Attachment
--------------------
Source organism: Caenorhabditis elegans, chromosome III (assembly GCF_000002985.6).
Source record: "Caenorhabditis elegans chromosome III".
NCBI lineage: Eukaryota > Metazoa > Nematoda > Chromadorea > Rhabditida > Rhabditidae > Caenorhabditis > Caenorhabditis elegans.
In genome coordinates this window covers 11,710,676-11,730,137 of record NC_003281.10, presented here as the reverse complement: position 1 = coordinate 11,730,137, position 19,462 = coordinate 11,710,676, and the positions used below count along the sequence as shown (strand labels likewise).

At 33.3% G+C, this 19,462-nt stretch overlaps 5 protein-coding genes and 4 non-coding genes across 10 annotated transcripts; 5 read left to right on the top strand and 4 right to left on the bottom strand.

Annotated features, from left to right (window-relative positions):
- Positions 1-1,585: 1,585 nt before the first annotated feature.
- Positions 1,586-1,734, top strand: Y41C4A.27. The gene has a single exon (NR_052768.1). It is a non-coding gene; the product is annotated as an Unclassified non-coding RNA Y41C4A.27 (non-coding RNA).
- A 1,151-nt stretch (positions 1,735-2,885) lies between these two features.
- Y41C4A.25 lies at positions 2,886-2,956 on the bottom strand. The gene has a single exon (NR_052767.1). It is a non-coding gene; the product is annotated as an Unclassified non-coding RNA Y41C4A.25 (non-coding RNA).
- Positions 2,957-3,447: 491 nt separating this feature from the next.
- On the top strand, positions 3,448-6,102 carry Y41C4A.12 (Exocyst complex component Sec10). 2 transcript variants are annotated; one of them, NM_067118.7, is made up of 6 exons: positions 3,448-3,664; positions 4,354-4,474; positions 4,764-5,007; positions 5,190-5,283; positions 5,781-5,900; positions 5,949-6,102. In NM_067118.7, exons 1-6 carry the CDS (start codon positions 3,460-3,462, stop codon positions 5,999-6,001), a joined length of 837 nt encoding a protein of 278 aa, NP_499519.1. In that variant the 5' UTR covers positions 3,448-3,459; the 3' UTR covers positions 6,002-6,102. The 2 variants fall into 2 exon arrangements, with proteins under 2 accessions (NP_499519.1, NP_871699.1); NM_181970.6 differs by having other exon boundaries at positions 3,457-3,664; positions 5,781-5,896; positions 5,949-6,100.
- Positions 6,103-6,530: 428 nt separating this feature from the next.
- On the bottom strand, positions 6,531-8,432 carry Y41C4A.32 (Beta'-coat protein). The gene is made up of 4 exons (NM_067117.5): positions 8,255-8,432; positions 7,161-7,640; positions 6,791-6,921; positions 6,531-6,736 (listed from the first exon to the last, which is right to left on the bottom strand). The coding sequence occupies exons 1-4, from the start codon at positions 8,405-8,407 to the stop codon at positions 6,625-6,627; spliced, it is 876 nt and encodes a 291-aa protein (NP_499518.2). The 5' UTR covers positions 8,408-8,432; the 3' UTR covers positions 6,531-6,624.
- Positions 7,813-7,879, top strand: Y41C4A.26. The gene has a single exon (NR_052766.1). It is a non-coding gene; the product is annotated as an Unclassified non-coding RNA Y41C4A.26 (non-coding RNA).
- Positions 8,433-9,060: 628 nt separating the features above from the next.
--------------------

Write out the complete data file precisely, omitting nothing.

Source organism: Caenorhabditis elegans, chromosome III (assembly GCF_000002985.6).
Source record: "Caenorhabditis elegans chromosome III".
NCBI lineage: Eukaryota > Metazoa > Nematoda > Chromadorea > Rhabditida > Rhabditidae > Caenorhabditis > Caenorhabditis elegans.
In genome coordinates this window covers 11,710,676-11,730,137 of record NC_003281.10, presented here as the reverse complement: position 1 = coordinate 11,730,137, position 19,462 = coordinate 11,710,676, and the positions used below count along the sequence as shown (strand labels likewise).

At 33.3% G+C, this 19,462-nt stretch overlaps 5 protein-coding genes and 4 non-coding genes across 10 annotated transcripts; 5 read left to right on the top strand and 4 right to left on the bottom strand.

Annotated features, from left to right (window-relative positions):
- Positions 1-1,585: 1,585 nt before the first annotated feature.
- Positions 1,586-1,734, top strand: Y41C4A.27. The gene has a single exon (NR_052768.1). It is a non-coding gene; the product is annotated as an Unclassified non-coding RNA Y41C4A.27 (non-coding RNA).
- A 1,151-nt stretch (positions 1,735-2,885) lies between these two features.
- Y41C4A.25 lies at positions 2,886-2,956 on the bottom strand. The gene has a single exon (NR_052767.1). It is a non-coding gene; the product is annotated as an Unclassified non-coding RNA Y41C4A.25 (non-coding RNA).
- Positions 2,957-3,447: 491 nt separating this feature from the next.
- On the top strand, positions 3,448-6,102 carry Y41C4A.12 (Exocyst complex component Sec10). 2 transcript variants are annotated; one of them, NM_067118.7, is made up of 6 exons: positions 3,448-3,664; positions 4,354-4,474; positions 4,764-5,007; positions 5,190-5,283; positions 5,781-5,900; positions 5,949-6,102. In NM_067118.7, exons 1-6 carry the CDS (start codon positions 3,460-3,462, stop codon positions 5,999-6,001), a joined length of 837 nt encoding a protein of 278 aa, NP_499519.1. In that variant the 5' UTR covers positions 3,448-3,459; the 3' UTR covers positions 6,002-6,102. The 2 variants fall into 2 exon arrangements, with proteins under 2 accessions (NP_499519.1, NP_871699.1); NM_181970.6 differs by having other exon boundaries at positions 3,457-3,664; positions 5,781-5,896; positions 5,949-6,100.
- Positions 6,103-6,530: 428 nt separating this feature from the next.
- On the bottom strand, positions 6,531-8,432 carry Y41C4A.32 (Beta'-coat protein). The gene is made up of 4 exons (NM_067117.5): positions 8,255-8,432; positions 7,161-7,640; positions 6,791-6,921; positions 6,531-6,736 (listed from the first exon to the last, which is right to left on the bottom strand). The coding sequence occupies exons 1-4, from the start codon at positions 8,405-8,407 to the stop codon at positions 6,625-6,627; spliced, it is 876 nt and encodes a 291-aa protein (NP_499518.2). The 5' UTR covers positions 8,408-8,432; the 3' UTR covers positions 6,531-6,624.
- Positions 7,813-7,879, top strand: Y41C4A.26. The gene has a single exon (NR_052766.1). It is a non-coding gene; the product is annotated as an Unclassified non-coding RNA Y41C4A.26 (non-coding RNA).
- Positions 8,433-9,060: 628 nt separating the features above from the next.